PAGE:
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Thirst For Power: Film Screening for the Environmental Film Festival in the Nation’s Capital

Date & Time

Mar. 21, 2019
12:00pm – 2:00pm

Location

6th Floor, Woodrow Wilson Center
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Thirst For Power: Film Screening for the Environmental Film Festival in the Nation’s Capital

No RSVP, First Come First Serve for Seating

The Wilson Center's China Environment Forum and the Environmental Change and Security Program are excited to host a film screening for the Environmental Film Festival in the Nation's Capital (March 14-24). This year we are screening a new documentary, Thirst for Power, on March 21 that takes a deep dive into water-energy confrontations facing our planet. For thousands of years, water has been key to civilization and in the modern era, we increasingly use water to make energy -- and use considerable energy to bring us clean water. Water shortages can mean shutdowns for coal and nuclear power plants while some cities struggle with the costs to supply enough energy for wastewater treatment and pumping groundwater.

The documentary is adapted by filmmaker Mat Hames from Dr. Michael E. Webber's book, Thirst for Power: Energy, Water, and Human Survival. Combining anecdotes and personal stories from around the world with insights into the latest science of energy and water, the film identifies a hopeful path toward wise long-range water-energy decisions and a more reliable and abundant future for humanity.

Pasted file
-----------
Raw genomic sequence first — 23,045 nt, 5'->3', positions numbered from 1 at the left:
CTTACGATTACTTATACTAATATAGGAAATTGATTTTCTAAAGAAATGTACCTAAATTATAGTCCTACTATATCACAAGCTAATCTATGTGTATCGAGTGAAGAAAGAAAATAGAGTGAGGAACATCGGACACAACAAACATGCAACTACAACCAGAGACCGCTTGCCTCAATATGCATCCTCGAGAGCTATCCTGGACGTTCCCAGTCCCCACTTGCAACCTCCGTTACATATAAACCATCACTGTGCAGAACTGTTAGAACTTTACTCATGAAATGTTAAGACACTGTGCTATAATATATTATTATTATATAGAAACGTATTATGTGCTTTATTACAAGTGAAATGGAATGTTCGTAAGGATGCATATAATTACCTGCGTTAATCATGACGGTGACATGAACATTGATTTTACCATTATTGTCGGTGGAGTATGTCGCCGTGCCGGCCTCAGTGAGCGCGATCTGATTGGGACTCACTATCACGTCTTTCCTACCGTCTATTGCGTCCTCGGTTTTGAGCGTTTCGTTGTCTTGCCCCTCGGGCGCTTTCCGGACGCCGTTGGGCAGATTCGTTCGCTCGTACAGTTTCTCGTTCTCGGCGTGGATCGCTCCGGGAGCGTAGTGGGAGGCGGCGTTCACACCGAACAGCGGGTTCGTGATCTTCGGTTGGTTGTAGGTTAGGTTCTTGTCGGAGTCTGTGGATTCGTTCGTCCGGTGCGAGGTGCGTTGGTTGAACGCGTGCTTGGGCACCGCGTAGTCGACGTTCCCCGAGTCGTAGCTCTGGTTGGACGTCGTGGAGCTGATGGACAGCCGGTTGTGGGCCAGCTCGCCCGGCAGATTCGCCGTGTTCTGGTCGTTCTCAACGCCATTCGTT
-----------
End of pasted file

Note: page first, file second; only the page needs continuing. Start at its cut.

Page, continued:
Following the film, Mat will join the China Environment Forum's Director Jennifer Turner, who has managed the Wilson Center's water-energy initative, Global Chokepoint, for 8 years, for a discussion of the film.


Hosted By

China Environment Forum

Since 1997, the China Environment Forum's mission has been to forge U.S.-China cooperation on energy, environment, and sustainable development challenges. We play a unique nonpartisan role in creating multi-stakeholder dialogues around these issues.  Read more

Environmental Change and Security Program

The Environmental Change and Security Program (ECSP) explores the connections between environmental, health, and population dynamics and their links to conflict, human insecurity, and foreign policy.  Read more

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